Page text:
Local agency helps create new 911 training guidelines

WEAKLEY COUNTY, Tenn. — New guidelines for 911 dispatchers have been released that will help first responders all across the country and could potentially save more lives.

Screen Shot 2016-06-10 at 9.39.04 PMThirteen organizations all across the country have worked for almost four years to complete minimum training guidelines for 911 dispatchers.

As of right now less than 20 states have a set of standards required in 911 training, but now a set of basic guidelines has been designed for agencies to use for free to help better serve their communities.

Officials said that more than 6,000 911 centers across the states take more than 240 million emergency calls a year, and in many of those states dispatcher have little to no required training.

“We are that primary point of contact, it is very important for us to have the appropriate training,” Weakley County 911 Director Jamison Peevyhouse said.

But less than half the states have any training required of their 911 dispatchers.

“We have worked together to come up with a guideline that any entity can follow, it basically serves as the floor for training for any 911 telecommunicator in the United States. It should be the minimum training,” Peevyhouse said.

Katie Perry is the dispatch supervisor at the Martin Police Department, and she said she believes these guidelines will allow all dispatchers to have the same kind of training.

“When I first started 19 years ago we only had a few weeks of training, it does not compare to the training we receive now,” she said.

Officials say these training guidelines will help in situations like multi-jurisdictional emergencies by smoothing over the work flow to potentially save more lives.

“It’s very broad, it covers a multitude of topics and subtopics and cross training between all disciplines like emergency response, law, fire, EMS, search and rescue, emergency management,” Peevyhouse said.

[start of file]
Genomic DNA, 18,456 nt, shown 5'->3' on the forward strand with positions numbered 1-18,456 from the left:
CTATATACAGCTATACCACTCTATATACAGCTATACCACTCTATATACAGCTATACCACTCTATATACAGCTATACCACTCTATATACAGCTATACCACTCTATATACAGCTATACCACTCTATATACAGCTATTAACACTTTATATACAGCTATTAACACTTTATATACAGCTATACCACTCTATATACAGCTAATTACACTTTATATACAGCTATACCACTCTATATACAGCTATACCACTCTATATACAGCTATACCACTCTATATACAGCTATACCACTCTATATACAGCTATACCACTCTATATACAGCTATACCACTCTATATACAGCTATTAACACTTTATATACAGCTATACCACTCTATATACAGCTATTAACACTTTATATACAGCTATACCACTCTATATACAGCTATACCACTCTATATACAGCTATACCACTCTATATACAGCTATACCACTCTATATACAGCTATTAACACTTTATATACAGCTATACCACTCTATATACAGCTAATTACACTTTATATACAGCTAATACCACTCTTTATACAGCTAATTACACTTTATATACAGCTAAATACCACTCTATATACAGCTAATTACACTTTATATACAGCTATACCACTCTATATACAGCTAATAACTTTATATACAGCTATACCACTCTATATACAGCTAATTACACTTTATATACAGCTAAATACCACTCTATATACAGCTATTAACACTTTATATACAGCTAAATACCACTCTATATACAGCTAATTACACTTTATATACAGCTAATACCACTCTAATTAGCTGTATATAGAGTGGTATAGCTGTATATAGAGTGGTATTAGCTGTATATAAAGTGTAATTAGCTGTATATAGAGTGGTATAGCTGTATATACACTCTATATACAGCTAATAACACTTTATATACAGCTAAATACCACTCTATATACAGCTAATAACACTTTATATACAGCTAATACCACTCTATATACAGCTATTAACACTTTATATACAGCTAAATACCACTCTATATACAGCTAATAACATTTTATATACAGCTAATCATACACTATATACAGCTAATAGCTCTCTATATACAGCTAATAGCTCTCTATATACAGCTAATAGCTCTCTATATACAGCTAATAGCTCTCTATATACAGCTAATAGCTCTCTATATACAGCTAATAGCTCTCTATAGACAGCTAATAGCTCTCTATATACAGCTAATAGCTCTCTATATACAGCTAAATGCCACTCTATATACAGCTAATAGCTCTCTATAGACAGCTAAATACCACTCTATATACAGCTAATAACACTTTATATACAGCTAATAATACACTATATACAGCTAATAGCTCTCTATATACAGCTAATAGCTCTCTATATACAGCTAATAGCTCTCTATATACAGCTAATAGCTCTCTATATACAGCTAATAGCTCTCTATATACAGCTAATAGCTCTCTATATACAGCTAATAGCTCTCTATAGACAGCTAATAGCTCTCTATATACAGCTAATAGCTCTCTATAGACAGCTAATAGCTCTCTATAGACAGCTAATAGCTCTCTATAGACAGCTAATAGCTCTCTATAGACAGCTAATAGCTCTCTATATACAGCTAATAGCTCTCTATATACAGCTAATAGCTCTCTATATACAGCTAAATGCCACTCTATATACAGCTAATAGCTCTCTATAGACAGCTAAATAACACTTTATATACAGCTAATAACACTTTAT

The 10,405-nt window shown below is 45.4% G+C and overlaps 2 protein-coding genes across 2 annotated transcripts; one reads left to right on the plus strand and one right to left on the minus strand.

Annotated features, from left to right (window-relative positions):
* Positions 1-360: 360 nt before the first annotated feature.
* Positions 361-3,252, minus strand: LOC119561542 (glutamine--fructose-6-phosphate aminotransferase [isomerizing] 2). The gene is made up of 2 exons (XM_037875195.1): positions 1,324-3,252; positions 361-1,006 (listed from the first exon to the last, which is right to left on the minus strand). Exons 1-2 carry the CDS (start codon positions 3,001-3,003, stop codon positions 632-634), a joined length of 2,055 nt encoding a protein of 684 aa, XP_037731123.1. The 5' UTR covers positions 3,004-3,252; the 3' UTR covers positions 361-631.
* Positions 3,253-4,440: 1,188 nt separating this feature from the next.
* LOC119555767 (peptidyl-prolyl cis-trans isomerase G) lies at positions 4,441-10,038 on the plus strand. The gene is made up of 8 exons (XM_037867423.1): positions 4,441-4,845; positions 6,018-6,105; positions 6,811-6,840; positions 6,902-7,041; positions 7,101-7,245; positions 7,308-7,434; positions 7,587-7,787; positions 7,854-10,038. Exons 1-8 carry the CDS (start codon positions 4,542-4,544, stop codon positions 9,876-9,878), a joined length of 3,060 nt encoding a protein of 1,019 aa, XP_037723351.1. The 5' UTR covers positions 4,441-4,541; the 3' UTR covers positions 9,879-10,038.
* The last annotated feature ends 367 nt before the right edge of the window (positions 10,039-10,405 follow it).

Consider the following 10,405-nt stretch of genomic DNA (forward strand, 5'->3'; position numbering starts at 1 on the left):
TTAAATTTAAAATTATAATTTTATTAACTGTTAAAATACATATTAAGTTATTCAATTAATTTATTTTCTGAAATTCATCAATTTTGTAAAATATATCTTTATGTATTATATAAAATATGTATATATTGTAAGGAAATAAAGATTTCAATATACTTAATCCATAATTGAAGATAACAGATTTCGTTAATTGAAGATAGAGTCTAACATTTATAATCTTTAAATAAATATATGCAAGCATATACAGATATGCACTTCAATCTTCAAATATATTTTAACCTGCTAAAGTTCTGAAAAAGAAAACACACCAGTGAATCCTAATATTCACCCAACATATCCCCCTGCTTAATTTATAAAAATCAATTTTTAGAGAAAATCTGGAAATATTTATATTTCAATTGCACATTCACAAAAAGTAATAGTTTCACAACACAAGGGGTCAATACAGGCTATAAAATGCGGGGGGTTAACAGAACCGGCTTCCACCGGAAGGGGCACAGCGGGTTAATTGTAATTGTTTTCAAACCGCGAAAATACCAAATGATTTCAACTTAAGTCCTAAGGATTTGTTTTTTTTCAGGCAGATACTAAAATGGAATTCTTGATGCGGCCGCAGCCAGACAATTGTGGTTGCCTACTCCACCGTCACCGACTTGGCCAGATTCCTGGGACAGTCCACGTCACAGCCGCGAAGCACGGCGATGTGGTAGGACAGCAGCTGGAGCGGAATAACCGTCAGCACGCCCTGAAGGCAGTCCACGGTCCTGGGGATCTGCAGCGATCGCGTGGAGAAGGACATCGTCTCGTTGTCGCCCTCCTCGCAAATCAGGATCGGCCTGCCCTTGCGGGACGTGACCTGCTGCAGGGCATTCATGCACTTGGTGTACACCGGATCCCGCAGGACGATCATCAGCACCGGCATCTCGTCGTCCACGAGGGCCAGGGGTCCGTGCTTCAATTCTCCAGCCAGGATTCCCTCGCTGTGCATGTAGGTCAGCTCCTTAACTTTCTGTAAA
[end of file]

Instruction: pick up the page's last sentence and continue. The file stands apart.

The recommended minimum training guidelines cover the following topics:

  • Telecommunicator roles and responsibilities
  • 911 call processing
  • Radio communications
  • Emergency management
  • Emergency communications technology
  • Legal concepts
  • Interpersonal communications
  • Stress management
  • Quality assurance
  • On-the-job training guidelines

Officials said Weakley County 911 was chosen because their model is similar to around 85 percent of all call centers across the nation, and helped find a reasonable minimum requirement for all agencies to use.

“If you are in New York City, you should get the same level of training that you get in Jackson, Tennessee, and right now that’s not true,” Peevyhouse said.

Right now Tennessee already has a required set of standards for 911 training in place, however emergency officials will be working in Tennessee this year to raise and exceed the current standards to include these guidelines.

These guidelines are not mandatory in all states, however organizations are working to help emergency communications personnel in states without minimum requirements to enact these standards.

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